Insight

Basel 3 reforms – the impact on Nordic banks

New Basel 3 reforms are being implemented from 2021 to 2028. Banks in the process of implementing these reforms, when combined with the current COVID 19 situation, face significant strategic and operational challenges

Our paper provides an insight regarding the impact of the Basel 3 reforms on Nordic banks’ capital requirements. The paper is structured to help banks anticipate and prepare for the challenges which the reforms and the current COVID 19 situation are creating.

On 15th December 2020, the European Banking Authority (EBA) published its updated assessment of the impact of Basel 3 reforms1 on European banks. The analysis simulated a significant (18.5%) increase in minimum capital requirements and provided a qualitative analysis of COVID 19 impacts. The conclusion was to continue with the full implementation of the final Basel 3 standards in the EU.

Our paper analyses the impact of the Basel 3 reforms on typical credit portfolios in Nordic banks, across both Standardised and IRB portfolios. Our analysis is structured to help key bank stakeholders understand the drivers, and the potential magnitude, of the increase in capital requirements, shedding light on areas where impacts are likely to be greatest.

Final elements of the Basel III framework that were endorsed by the Basel committee in 2017. Supported by the EBA for full implementation in the EU on 1 January 2023 (postponed due to COVID 19)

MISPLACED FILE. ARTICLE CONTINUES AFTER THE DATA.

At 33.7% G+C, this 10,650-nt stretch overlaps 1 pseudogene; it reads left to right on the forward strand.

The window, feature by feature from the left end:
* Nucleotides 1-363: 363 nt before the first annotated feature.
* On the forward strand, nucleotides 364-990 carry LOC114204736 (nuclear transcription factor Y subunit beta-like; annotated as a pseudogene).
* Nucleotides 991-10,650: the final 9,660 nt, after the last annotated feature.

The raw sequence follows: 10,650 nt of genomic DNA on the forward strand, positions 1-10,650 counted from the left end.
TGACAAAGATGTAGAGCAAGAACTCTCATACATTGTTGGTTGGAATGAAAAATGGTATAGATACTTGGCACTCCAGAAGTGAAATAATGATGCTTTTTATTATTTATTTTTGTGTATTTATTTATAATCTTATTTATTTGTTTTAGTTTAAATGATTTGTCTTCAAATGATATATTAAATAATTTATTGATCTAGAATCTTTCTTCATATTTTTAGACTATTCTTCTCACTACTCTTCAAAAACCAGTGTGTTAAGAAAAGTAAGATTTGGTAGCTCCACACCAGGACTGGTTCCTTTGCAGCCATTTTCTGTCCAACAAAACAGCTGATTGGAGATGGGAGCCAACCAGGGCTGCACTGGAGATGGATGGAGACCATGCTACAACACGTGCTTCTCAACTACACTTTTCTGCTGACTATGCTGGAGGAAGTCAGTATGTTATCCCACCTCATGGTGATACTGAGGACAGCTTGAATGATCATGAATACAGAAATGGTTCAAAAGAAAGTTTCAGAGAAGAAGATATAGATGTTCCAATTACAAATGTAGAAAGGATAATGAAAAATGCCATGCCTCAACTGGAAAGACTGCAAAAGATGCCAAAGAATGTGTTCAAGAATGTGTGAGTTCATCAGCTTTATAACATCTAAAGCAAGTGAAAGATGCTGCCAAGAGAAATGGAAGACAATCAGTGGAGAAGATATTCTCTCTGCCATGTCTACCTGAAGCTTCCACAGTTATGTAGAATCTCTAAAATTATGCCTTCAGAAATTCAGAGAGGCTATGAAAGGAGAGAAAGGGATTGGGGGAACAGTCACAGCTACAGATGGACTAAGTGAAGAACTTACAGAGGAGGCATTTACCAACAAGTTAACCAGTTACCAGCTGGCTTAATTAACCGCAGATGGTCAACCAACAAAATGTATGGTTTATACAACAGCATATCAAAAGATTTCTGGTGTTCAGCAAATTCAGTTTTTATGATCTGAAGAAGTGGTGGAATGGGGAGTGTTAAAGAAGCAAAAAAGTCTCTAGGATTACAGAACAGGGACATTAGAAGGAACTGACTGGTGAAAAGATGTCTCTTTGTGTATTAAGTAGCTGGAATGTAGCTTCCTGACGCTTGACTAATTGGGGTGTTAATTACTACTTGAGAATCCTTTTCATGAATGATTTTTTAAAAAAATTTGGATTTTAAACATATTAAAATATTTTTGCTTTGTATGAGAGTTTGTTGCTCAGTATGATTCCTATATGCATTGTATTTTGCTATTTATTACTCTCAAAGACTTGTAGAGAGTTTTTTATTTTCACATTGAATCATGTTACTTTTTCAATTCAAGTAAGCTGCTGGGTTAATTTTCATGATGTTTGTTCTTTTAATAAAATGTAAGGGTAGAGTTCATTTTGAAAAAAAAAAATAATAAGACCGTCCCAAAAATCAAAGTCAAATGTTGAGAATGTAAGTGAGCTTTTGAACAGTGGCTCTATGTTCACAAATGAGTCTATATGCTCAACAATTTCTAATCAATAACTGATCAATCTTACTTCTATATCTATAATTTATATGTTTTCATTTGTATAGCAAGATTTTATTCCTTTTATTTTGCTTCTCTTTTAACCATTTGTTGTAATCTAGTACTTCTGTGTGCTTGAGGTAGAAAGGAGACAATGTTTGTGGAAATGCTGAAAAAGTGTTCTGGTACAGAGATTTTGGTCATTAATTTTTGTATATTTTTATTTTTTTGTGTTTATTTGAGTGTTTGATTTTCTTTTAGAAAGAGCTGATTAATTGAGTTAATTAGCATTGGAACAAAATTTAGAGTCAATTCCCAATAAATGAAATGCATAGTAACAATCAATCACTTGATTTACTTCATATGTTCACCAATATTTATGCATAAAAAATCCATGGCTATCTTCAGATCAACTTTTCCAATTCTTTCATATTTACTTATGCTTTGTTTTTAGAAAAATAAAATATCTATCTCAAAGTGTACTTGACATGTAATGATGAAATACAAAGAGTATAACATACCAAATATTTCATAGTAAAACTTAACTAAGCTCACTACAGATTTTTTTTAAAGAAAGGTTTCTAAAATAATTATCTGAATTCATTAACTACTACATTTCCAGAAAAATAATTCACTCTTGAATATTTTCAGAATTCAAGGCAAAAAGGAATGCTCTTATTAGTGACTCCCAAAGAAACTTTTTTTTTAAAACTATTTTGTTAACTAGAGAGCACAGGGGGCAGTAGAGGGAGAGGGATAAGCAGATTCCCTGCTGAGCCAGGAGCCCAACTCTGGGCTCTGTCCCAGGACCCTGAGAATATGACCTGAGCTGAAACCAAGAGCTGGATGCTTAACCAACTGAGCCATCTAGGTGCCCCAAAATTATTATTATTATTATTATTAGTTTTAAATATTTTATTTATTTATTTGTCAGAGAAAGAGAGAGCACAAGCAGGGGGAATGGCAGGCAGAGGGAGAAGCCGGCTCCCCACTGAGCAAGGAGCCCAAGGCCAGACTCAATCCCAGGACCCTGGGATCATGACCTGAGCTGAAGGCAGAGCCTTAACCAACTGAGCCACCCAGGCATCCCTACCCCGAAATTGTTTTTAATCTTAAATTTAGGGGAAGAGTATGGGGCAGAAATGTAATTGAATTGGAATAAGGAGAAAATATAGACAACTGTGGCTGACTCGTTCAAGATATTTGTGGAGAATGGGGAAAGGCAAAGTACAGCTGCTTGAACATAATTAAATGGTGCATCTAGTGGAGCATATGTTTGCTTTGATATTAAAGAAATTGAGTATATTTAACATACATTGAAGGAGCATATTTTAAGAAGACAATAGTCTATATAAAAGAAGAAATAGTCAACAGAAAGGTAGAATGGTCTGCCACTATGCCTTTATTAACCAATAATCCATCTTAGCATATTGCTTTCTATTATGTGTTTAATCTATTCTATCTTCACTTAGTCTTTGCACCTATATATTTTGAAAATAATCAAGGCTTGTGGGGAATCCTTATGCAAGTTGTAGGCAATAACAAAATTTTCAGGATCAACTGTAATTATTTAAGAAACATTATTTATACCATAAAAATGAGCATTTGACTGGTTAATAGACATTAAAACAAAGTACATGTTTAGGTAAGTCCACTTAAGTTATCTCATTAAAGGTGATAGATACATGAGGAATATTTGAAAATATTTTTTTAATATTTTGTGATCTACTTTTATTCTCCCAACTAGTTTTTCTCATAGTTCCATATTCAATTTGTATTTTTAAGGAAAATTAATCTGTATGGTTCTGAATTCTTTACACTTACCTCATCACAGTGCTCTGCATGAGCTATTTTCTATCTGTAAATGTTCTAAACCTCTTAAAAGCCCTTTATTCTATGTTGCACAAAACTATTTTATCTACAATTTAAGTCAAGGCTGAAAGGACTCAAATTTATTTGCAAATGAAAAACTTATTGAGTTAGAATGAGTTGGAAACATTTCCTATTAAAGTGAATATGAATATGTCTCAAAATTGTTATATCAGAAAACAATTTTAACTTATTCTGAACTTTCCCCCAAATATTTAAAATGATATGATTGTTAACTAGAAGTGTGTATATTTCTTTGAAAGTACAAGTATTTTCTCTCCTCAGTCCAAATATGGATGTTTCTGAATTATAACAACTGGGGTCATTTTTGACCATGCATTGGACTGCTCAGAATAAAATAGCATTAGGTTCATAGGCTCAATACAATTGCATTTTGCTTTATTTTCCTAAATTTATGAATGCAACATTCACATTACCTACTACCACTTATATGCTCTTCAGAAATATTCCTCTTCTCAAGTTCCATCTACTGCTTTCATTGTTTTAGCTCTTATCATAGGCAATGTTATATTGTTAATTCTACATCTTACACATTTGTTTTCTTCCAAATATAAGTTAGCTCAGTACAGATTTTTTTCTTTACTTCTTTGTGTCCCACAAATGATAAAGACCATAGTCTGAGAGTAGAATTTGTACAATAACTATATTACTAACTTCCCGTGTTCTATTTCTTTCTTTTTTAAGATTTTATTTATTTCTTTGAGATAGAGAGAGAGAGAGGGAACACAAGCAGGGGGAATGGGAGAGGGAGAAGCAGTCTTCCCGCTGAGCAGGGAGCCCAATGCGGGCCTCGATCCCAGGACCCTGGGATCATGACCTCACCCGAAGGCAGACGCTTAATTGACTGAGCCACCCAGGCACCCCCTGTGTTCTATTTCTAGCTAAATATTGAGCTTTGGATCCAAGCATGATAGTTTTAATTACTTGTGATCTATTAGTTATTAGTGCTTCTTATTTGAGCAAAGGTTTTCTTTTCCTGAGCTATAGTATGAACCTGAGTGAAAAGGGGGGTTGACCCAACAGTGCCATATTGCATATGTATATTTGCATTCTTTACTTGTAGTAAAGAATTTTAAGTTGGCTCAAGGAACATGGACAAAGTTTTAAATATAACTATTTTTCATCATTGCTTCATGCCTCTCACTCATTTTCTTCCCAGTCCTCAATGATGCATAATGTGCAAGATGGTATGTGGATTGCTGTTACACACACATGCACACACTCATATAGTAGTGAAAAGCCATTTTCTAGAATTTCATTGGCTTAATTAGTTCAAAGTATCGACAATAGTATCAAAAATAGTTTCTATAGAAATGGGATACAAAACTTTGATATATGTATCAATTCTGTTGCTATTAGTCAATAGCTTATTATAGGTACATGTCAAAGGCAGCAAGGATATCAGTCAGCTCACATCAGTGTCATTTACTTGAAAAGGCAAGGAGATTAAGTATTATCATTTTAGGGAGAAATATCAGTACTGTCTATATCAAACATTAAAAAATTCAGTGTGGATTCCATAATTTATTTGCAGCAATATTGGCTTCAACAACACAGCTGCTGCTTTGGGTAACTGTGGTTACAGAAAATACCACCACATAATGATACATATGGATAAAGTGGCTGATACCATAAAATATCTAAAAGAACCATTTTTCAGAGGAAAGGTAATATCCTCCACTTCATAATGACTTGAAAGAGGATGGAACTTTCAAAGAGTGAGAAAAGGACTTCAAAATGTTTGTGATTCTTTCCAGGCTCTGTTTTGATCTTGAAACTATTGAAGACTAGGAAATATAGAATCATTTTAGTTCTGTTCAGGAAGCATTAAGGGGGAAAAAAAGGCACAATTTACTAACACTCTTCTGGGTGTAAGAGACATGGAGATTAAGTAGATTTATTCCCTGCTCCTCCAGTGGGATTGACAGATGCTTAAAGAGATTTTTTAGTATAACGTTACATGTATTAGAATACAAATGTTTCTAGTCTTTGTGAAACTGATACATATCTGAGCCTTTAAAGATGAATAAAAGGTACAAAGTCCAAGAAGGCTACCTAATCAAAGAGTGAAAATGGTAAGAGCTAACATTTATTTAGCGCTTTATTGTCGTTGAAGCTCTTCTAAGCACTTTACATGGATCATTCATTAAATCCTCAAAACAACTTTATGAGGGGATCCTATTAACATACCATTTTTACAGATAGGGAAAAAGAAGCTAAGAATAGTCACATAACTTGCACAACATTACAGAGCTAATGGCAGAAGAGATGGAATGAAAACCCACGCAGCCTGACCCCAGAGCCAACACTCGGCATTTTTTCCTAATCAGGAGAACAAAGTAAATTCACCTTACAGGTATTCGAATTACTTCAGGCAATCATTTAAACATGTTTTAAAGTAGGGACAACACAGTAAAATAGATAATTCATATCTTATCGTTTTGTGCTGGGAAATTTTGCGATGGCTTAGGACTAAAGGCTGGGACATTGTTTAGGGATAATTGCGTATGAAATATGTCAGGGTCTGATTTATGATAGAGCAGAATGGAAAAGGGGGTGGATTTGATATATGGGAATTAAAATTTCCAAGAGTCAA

To remain competitive, Nordic banks need to manage the strategic impacts of these capital requirement changes. Stakeholders need to understand how Basel 3 reforms combined with COVID 19 could impact credit quality, pricing and the cost of capital. The new requirements are complex and with the COVID 19 impacts still playing out, detailed analysis is needed per bank to assess and manage, the systemic and idiosyncratic impacts.

Our results reinforce the expected overall increase in capital requirements in the Nordic context, with three main conclusions for management to action:

  1. Banks need to complete in-depth analysis of the composition of real estate portfolios, based on the regulatory Loan-to-Value (LTV) metric, to enable future capital allocation in Standardised and A-IRB banks to be understood, based on high quality data and documentation.
  2. A-IRB banks need to develop and maintain a deep understanding of capital requirements under the Standardised Approach, given the new capital floor pre-transition
  3. Banks need to monitor local and European regulatory discussions closely. Whilst credit portfolios across Nordic banks are broadly comparable, local Nordic regulators are taking different approaches (e.g. country specific RWA floors), reflecting prudential priorities and expectations per country. 

Lastly, banks will need to adapt agile capital management strategies as the impacts of COVID-19 play out over the medium term as its difficult to predict the economic recovery, evolution of bank’s balance sheets and the uncertainty of the effects of mitigating government support. 

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